[down-pointing small open triangle]Published ahead of print on 19 December 2007.


1. al Naiemi, N., A. Bart, M. D. de Jong, C. M. Vandenbroucke-Grauls, P. J. Rietra, Y. J. Debets-Ossenkopp, P. C. Wever, L. Spanjaard, A. J. Bos, and B. Duim. 2006. Widely distributed and predominant CTX-M extended-spectrum beta-lactamases in Amsterdam, The Netherlands. J. Clin. Microbiol. 443012-3014. [PMC free article] [PubMed]
2. Bonnet, R. 2004. Growing group of extended-spectrum beta-lactamases: the CTX-M enzymes. Antimicrob. Agents Chemother. 481-14. [PMC free article] [PubMed]
3. Boyd, D. A., S. Tyler, S. Christianson, A. McGeer, M. P. Muller, B. M. Willey, E. Bryce, M. Gardam, P. Nordmann, and M. R. Mulvey. 2004. Complete nucleotide sequence of a 92-kilobase plasmid harboring the CTX-M-15 extended-spectrum beta-lactamase involved in an outbreak in long-term-care facilities in Toronto, Canada. Antimicrob. Agents Chemother. 483758-3764. [PMC free article] [PubMed]
4. Bradford, P. A. 2001. Extended-spectrum beta-lactamases in the 21st century: characterization, epidemiology, and detection of this important resistance threat. Clin. Microbiol. Rev. 14933-951. [PMC free article] [PubMed]
5. Canton, R., and T. M. Coque. 2006. The CTX-M beta-lactamase pandemic. Curr. Opin. Microbiol. 9466-475. [PubMed]
6. Clinical and Laboratory Standards Institute. 2005. Methods for dilution antimicrobial susceptibility tests for bacteria that grow anaerobically, 6th ed. Approved standard M7-A6. CLSI, Wayne, PA.
7. Eisner, A., E. J. Fagan, G. Feierl, H. H. Kessler, E. Marth, D. M. Livermore, and N. Woodford. 2006. Emergence of Enterobacteriaceae isolates producing CTX-M extended-spectrum beta-lactamase in Austria. Antimicrob. Agents Chemother. 50785-787. [PMC free article] [PubMed]
8. Fang, H., C. Lundberg, B. Olsson-Liljequist, G. Hedin, E. Lindback, A. Rosenberg, and J. Struwe. 2004. Molecular epidemiological analysis of Escherichia coli isolates producing extended-spectrum beta-lactamases for identification of nosocomial outbreaks in Stockholm, Sweden. J. Clin. Microbiol. 425917-5920. [PMC free article] [PubMed]
9. Jacoby, G. A., and I. Carreras. 1990. Activities of beta-lactam antibiotics against Escherichia coli strains producing extended-spectrum beta-lactamases. Antimicrob. Agents Chemother. 34858-862. [PMC free article] [PubMed]
10. Lartigue, M. F., C. Zinsius, A. Wenger, J. Bille, L. Poirel, and P. Nordmann. 2007. Extended-spectrum beta-lactamases of the CTX-M type now in Switzerland. Antimicrob. Agents Chemother. 512855-2860. [PMC free article] [PubMed]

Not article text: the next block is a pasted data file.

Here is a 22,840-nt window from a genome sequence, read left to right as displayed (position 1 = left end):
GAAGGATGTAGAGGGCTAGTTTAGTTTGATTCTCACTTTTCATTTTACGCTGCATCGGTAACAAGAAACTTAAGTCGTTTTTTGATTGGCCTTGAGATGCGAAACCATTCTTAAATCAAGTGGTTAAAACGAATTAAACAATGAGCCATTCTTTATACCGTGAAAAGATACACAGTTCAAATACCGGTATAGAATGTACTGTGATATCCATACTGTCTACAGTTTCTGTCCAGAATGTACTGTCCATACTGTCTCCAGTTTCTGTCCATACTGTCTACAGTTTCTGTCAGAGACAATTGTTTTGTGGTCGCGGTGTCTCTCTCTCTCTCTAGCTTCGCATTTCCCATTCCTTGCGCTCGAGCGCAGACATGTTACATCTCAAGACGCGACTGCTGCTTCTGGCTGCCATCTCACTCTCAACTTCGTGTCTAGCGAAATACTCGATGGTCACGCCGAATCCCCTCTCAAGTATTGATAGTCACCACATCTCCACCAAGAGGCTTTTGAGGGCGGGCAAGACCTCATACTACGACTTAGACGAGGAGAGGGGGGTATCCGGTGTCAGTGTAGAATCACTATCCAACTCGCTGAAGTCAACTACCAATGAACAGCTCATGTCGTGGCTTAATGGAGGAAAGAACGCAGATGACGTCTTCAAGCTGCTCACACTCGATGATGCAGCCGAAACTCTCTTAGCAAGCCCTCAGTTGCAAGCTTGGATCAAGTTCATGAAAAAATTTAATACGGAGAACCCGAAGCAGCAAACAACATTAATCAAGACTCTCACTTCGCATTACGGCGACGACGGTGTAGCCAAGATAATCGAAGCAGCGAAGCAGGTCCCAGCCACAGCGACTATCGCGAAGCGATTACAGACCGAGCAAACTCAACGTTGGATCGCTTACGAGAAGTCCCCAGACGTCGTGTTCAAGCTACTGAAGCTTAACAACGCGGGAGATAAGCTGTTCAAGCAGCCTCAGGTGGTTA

11. Lavigne, J. P., H. Marchandin, J. Delmas, N. Bouziges, E. Lecaillon, L. Cavalie, H. Jean-Pierre, R. Bonnet, and A. Sotto. 2006. qnrA in CTX-M-producing Escherichia coli isolates from France. Antimicrob. Agents Chemother. 504224-4228. [PMC free article] [PubMed]
12. Monstein, H. J., Å. Östholm-Balkhed, M. V. Nilsson, M. Nilsson, K. Dornbusch, and L. E. Nilsson. 2007. Multiplex PCR amplification assay for the detection of blaSHV, blaTEM, and blaCTX-M genes in Enterobacteriaceae. APMIS 1151400-1408. [PubMed]
13. Naseer, U., O. B. Natas, B. C. Haldorsen, B. Bue, H. Grundt, T. R. Walsh, and A. Sundsfjord. 2007. Nosocomial outbreak of CTX-M-15-producing Escherichia coli in Norway. APMIS 115120-126. [PubMed]
14. Nyberg, S. D., M. Osterblad, A. J. Hakanen, P. Huovinen, J. Jalava, and T. F. Resistance. 2007. Detection and molecular genetics of extended-spectrum beta-lactamases among cefuroxime-resistant Escherichia coli and Klebsiella spp. isolates from Finland, 2002-2004. Scand. J. Infect. Dis. 39417-424. [PubMed]
15. Ouellette, M., L. Bissonnette, and P. H. Roy. 1987. Precise insertion of antibiotic resistance determinants into Tn21-like transposons: nucleotide sequence of the OXA-1 beta-lactamase gene. Proc. Natl. Acad. Sci. USA 847378-7382. [PMC free article] [PubMed]
16. Pfaller, M. A., and J. Segreti. 2006. Overview of the epidemiological profile and laboratory detection of extended-spectrum beta-lactamases. Clin. Infect. Dis. 42(Suppl. 4)S153-S163. [PubMed]
17. Poirel, L., T. Naas, I. Le Thomas, A. Karim, E. Bingen, and P. Nordmann. 2001. CTX-M-type extended-spectrum beta-lactamase that hydrolyzes ceftazidime through a single amino acid substitution in the omega loop. Antimicrob. Agents Chemother. 453355-3361. [PMC free article] [PubMed]
18. Singh, A., R. V. Goering, S. Simjee, S. L. Foley, and M. J. Zervos. 2006. Application of molecular techniques to the study of hospital infection. Clin. Microbiol. Rev. 19512-530. [PMC free article] [PubMed]
19. Soderblom, T., and J. Struwe. 2007. Extended spectrum beta-lactamase-producing Enterobacteriaceae: the first six months of notifications according to the Swedish communicable disease act. Euro. Surveill. 12E071018.1. [PubMed]
20. Tenover, F. C., R. D. Arbeit, R. V. Goering, P. A. Mickelsen, B. E. Murray, D. H. Persing, and B. Swaminathan. 1995. Interpreting chromosomal DNA restriction patterns produced by pulsed-field gel electrophoresis: criteria for bacterial strain typing. J. Clin. Microbiol. 332233-2239. [PMC free article] [PubMed]
21. Tofteland, S., B. Haldorsen, K. H. Dahl, G. S. Simonsen, M. Steinbakk, T. R. Walsh, and A. Sundsfjord. 2007. Effects of phenotype and genotype on methods for detection of extended-spectrum-beta-lactamase-producing clinical isolates of Escherichia coli and Klebsiella pneumoniae in Norway. J. Clin. Microbiol. 45199-205. [PMC free article] [PubMed]
22. Woodford, N., J. W. Dallow, R. L. Hill, M. F. Palepou, R. Pike, M. E. Ward, M. Warner, and D. M. Livermore. 2007. Ertapenem resistance among Klebsiella and Enterobacter submitted in the UK to a reference laboratory. Int. J. Antimicrob. Agents 29456-459. [PubMed]
23. Woodford, N., M. E. Ward, M. E. Kaufmann, J. Turton, E. J. Fagan, D. James, A. P. Johnson, R. Pike, M. Warner, T. Cheasty, A. Pearson, S. Harry, J. B. Leach, A. Loughrey, J. A. Lowes, R. E. Warren, and D. M. Livermore. 2004. Community and hospital spread of Escherichia coli producing CTX-M extended-spectrum beta-lactamases in the UK. J. Antimicrob. Chemother. 54735-743. [PubMed]
24. Yu, W. L., Y. C. Chuang, and J. Walther-Rasmussen. 2006. Extended-spectrum beta-lactamases in Taiwan: epidemiology, detection, treatment, and infection control. J. Microbiol. Immunol. Infect. 39264-277. [PubMed]

Articles from Journal of Clinical Microbiology are provided here courtesy of American Society for Microbiology (ASM)
PubReader format: click here to try


Related citations in PubMed

See reviews...See all...

Cited by other articles in PMC

See all...


Recent Activity

Your browsing activity is empty.

Activity recording is turned off.

Turn recording back on

See more...